Once upon a time in Africa…A little over 3 decades ago, in eastern South Africa, Lion and Leopard killed cattle for the same reasons that Jaguars do in the Pantanal; similarly these cats suffered the same fate as the Jaguars of the Pantanal today.
Driven by a passion for big cats and Leopard in particular, a man undertook the task of trying to get closer to a particular female Leopard. Through sensitive and persistent effort this cat, known as the Mother, gradually became more tolerant to the presence of vehicles with people. This female Leopard and her even more relaxed offspring drew in wildlife enthusiasts from around the planet, pioneering the beginnings of a new era in eco-tourism.
The project proved so successful that in time the entire cattle-ranching region was converted back to nature for ecotourism – today this region makes up 60 000 hectares of privately owned nature reserve where several small lodges welcome thousands of tourists each year. The local fauna brings in huge revenue, both to the landowners and the local communities – working for the hotels, within tourism and commerce in general. Today, the wildlife in this region is protected by the people who depend upon it for their source of income. Furthermore, this region is far more valuable today under wildlife than it would be had it still been used for raising cattle.
In 2009, South Africa received more than 10 million foreign tourists, more than double the number of visitors to Brazil in the same period. The majority of these tourists were on vacation looking for tours and excursions around natural and wild areas in the country. This data shows us how highly promising the growth of ecotourism could be in Brazil.
Why the Jaguar?
The Jaguar is the largest cat in the Americas and arouses curiosity all over the world, as it is extremely wary, mysterious, beautiful and hardly ever sighted. The “habituation” process ensures the animal remains 100% wild, yet comfortable enough to go about its normal daily activities in the presence of a vehicle with people. This process may bring about in the Brazilian Pantanal the same phenomenon of preservation, commerce and tourism that has been observed in South Africa. Moreover, the Jaguar is at the top of the food chain and by saving this animal and the habitat in which it lives we will be contributing to the preservation of all the fauna in the Pantanal – this is what the term “umbrella species” implies.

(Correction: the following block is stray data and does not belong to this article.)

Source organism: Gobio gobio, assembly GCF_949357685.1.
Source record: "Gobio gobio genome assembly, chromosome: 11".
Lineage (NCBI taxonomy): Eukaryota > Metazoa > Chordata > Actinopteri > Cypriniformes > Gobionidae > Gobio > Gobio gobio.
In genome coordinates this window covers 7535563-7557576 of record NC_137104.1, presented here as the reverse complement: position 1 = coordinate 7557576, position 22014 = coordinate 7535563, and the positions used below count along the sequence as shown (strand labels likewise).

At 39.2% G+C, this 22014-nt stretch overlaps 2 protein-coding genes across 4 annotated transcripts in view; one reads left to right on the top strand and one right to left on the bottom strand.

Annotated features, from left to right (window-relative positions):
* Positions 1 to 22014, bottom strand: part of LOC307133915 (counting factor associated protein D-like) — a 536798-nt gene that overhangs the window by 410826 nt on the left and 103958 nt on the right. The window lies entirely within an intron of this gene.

The idea was, and still is, to select one or more female Jaguars whose entire territory lies within the confines of the farm participating in the project, this negates the risk of the cat being killed by neighboring ranchers. The project started back in August 2011. From then the team has started an intense period of daily observation, gradually getting closer to the animal as its trust is won. After some time, this Jaguar will be somewhat ‘habituated’ to the presence of human beings inside the vehicles. It is the cubs that will be completely ‘habituated’ due to the presence of vehicles from birth. The intention is to get closer to Jaguars than currently believed to be possible.
The Project thus intends to accomplish the same successful process as in South Africa. This ‘Brazilian version’ will begin at ‘Refúgio Ecológico Caiman” (Caiman Ecological Refuge), in the Pantanal – a farm comprising more than 53 thousand hectares, a space which is large enough for several Jaguar territories. It is currently estimated that there are approximately 45 Jaguars that inhabit the area.
Caiman Ecological Refuge has forbidden hunting and dogs are not permitted on the property. This has naturally brought about a population of wildlife tolerant to the presence of humans. Furthermore, Caiman already possesses excellent eco-tourism infrastructure including an airstrip, staff accommodation and some of the best lodges in South America. To habituate part of the Jaguar population would add the final chapter of success to this pioneering wildlife property.
We invite you to join in this new blog as we communicate the progress being made as the project approaches its 2nd birthday!
Written by Simon Bellingham